Judge won’t dismiss case of actress who sued IMDB for revealing her age

Senior Editor
03.20.13 16 Comments

If you’ll remember, back in October 2011, an actress sued IMDB for revealing her age without her consent. IMDB came back a few weeks later, saying they only released her age after she attempted to use a fake birthdate, and filed to have the lawsuit dismissed. This week, a judge ruled that the actress’s suit can go forward.

U.S. District Judge Marsha J. Pechman said that actress Junie Hoang’s claim that IMDb.com breached privacy and subscriber agreements in using information that she provided when subscribing to IMDbPro was enough in dispute to warrant a trial. But Pechman rejected Hoang’s claim that IMDb violated the Consumer Protection Act, and also that IMDb parent Amazon.com should also be held liable.

The way it originally came out, it sounded like the actress, Junie Hoang, the star of Gingerdead Man 3: Saturday Night Cleaver, and Hoodrats 2: Hoodrat Warrior, among other films, had tried to provide IMDB a false birthdate, and IMDB used her credit card information to search out and publish her real birthdate. Turns out that’s sort of true, but not the whole story.

Hoang, whose real name is Huong Hoang, first signed up for IMDb in 2001, but left her age blank. In 2004, she used a friend’s account to submit a 1978 date of birth, even though she was actually born in 1971. In 2007, she decided that she wanted the false birth date to be removed, and repeatedly contacted the database, asking that it be taken off her page. Yet even after she sent them documents, including a fake Texas ID, showing that the birth date was wrong, they did not remove the 1978 date from her profile.

She just didn’t lie young enough. That’s the problem with fake birthdates, they age at the same speed you do. If she was really thinking about her future, she would’ve said her birthday was 1996, so she could play barely legal in 2015. Always be thinking ahead.

In 2008, she sent IMDb an e-mail asking them to please “go back to your files and see if you have any documentation, verification or identification that my birthdate is in 1978.” She also said, “If you do, please e-mail it to me because I’m curious to see what you’re going off of.” IMDb interpreted this to mean “an invitation to begin investigating,” Pechman noted, and a customer service manager searched through a customer database where Hoang’s legal name she gave when subscribing to IMDbPro. From there, the customer service manager searched through a public records database to find her correct birth date, and published it online.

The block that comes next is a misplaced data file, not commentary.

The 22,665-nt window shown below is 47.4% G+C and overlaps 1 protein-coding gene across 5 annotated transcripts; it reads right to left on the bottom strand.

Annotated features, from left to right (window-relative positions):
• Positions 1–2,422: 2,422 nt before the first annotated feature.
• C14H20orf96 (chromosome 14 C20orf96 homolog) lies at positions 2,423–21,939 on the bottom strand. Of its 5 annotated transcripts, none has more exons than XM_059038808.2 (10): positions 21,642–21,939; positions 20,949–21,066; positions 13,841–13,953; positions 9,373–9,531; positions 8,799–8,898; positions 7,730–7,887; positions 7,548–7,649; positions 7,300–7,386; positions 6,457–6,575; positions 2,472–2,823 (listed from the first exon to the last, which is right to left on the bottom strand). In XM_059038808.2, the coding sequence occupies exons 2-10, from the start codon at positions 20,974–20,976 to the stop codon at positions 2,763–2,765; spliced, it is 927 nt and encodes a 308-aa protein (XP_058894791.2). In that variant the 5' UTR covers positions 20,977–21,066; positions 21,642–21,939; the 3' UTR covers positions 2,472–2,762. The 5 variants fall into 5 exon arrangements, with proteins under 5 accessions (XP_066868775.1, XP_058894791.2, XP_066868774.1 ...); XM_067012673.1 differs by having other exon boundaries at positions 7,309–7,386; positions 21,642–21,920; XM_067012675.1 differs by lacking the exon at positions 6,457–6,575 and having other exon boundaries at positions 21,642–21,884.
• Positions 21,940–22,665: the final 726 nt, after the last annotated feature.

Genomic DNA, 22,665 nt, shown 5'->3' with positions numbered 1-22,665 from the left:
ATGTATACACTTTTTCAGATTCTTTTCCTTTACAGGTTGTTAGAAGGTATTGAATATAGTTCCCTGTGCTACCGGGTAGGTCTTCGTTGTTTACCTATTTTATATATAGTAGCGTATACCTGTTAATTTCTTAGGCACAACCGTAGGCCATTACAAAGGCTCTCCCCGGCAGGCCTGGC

Pechman wrote that Hoang’s use of a fake ID did not negate her claim of breach of contract — as IMDb cited the doctrine of “unclean hands.” “In this case, [Hoang’s] unclean hands played no part in acquiring the right she asserts — that IMDb promised to safeguard subscriber information. …Plaintiff acquired that right the same way every subscriber did — simply by subscribing.”

I didn’t realize “yeah, but she did some really bad stuff too!” was a legitimate legal defense, but apparently it is. Also, I kind of wish IMDB had described her unclean hands as “greasy yellow hands,” like Christopher Walken in Pulp Fiction, but only because I’m incredibly racist.

The judge also said that she could pursue damages for direct losses as well as for the impact on her career, but could not recover damages for emotional distress or for “non-career” losses, like for the value of her private information. [Variety]

So hopefully she can prove that age discrimination directly prevented her from getting parts in Hoodrats 4,5, and 6. Aficionados say that was a golden period for the Hoodrats franchise. Anyway, damages are actually a complicated issue. On the one hand, this chick doesn’t deserve to get rich from suing IMDB. On the other, IMDB probably does deserve to have to pay some kind of punitive damages, to deter them and other sites from revealing their users’ personal information against their will (and in this case, seemingly out of vindictiveness) in the future. Is there a charity they could be ordered to pay the money to? And are there any charities that help keep aging actresses off the streets? Maybe just a big soup kitchen with botox and an improv class.

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